This week, writer and MSNBC host Janet Mock noted on her blog that at least six trans women have been killed in the United States since the start of 2015. The magnitude of the violence is astounding, as is its pace: By this time last year, no homicides of trans women had been reported.
Of the women killed these past seven weeks, five were trans women of color. On her blog, Mock offered her take on why violence against this community is pervasive and why there’s so much confusion around how to best confront it: “Trans women are targeted because we exist at vulnerable intersections of race, gender and class. My sisters are vulnerable because no one movement has ever centered the bodies, lives and experiences of these women, except for the severely underfunded, largely volunteer-staffed work of organizations run by and for our communities.… Trans women of color dangerously fall in between the cracks of racial justice, feminist and LGbt [sic] movements.”
A new collaboration between the national, California-based Transgender Law Center (TLC) and the grassroots LGBTQ organization Southerners on New Ground (SONG) has the potential to help bridge these movement gaps, and in a region that needs the added support. Nearly a third of LGBTQ people in the United States live in the South, and of the six trans women killed this year, three lived in Southern states—Texas, Louisiana and Virginia. SONG focuses on anti-criminalization and safety within the South’s LGBTQ communities, what its co-director Caitlin Breedlove calls “life and death issues.” I spoke with Breedlove last week to learn more about the partnership, TLC@SONG, which will place two new TLC hires with a legal and policy focus alongside SONG staffers in Atlanta. This conversation has been edited for clarity and length.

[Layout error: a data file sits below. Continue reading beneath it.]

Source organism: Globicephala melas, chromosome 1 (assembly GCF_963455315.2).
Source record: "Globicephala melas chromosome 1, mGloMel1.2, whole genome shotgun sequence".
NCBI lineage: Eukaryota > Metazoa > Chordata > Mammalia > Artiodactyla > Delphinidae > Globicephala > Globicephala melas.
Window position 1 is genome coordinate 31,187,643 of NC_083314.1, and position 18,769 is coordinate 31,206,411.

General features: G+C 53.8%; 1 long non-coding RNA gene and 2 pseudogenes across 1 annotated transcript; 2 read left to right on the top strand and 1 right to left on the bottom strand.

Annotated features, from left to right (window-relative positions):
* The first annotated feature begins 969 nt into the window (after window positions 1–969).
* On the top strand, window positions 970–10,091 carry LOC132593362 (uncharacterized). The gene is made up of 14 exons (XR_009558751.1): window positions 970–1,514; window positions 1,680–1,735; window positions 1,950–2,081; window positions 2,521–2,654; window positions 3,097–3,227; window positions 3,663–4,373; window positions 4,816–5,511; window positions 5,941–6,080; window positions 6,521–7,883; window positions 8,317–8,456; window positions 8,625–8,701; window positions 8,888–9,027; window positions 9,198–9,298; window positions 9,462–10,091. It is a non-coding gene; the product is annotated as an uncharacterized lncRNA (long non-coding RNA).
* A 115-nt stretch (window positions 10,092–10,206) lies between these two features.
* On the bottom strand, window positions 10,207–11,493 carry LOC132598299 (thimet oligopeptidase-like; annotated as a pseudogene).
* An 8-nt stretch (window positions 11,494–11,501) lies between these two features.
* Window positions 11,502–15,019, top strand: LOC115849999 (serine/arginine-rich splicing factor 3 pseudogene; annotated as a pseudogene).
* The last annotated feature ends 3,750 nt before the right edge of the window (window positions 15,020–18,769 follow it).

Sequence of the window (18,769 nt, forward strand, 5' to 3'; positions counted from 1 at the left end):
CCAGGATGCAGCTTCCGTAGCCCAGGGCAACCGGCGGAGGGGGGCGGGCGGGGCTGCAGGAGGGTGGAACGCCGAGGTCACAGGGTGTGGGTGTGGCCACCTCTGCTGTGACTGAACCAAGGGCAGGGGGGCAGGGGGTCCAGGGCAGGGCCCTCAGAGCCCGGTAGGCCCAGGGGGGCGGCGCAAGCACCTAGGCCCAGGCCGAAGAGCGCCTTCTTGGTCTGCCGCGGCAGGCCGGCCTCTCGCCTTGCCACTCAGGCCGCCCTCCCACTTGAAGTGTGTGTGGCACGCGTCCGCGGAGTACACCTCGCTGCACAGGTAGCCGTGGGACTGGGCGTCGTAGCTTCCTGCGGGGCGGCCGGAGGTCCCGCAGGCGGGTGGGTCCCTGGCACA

DMcC: What’s an example of something that’s come up for a SONG member that might be handled differently once the partnership with TLC is launched?
CB: There is nothing comparable to the kind of basic Know Your Rights information that TLC provides to trans and gender non-conforming people in California. So we’re going to start providing resources through all of our networks.
In Greensboro, North Carolina, a black trans man was stopped and harassed severely by police because he was afraid when he was first asked for his license. He hesitated because he knew the gender on his ID didn’t match how he was being perceived. In his hesitation, [police] assumed bad intent, made him get out of the car, humiliated him. And that’s exactly the kind of case where the police have no right to be doing that to people because they are black and trans. If and when we have legal and policy capacity, we can give our members a choice to say, “Would you like to actually fight this to the full extent of law?”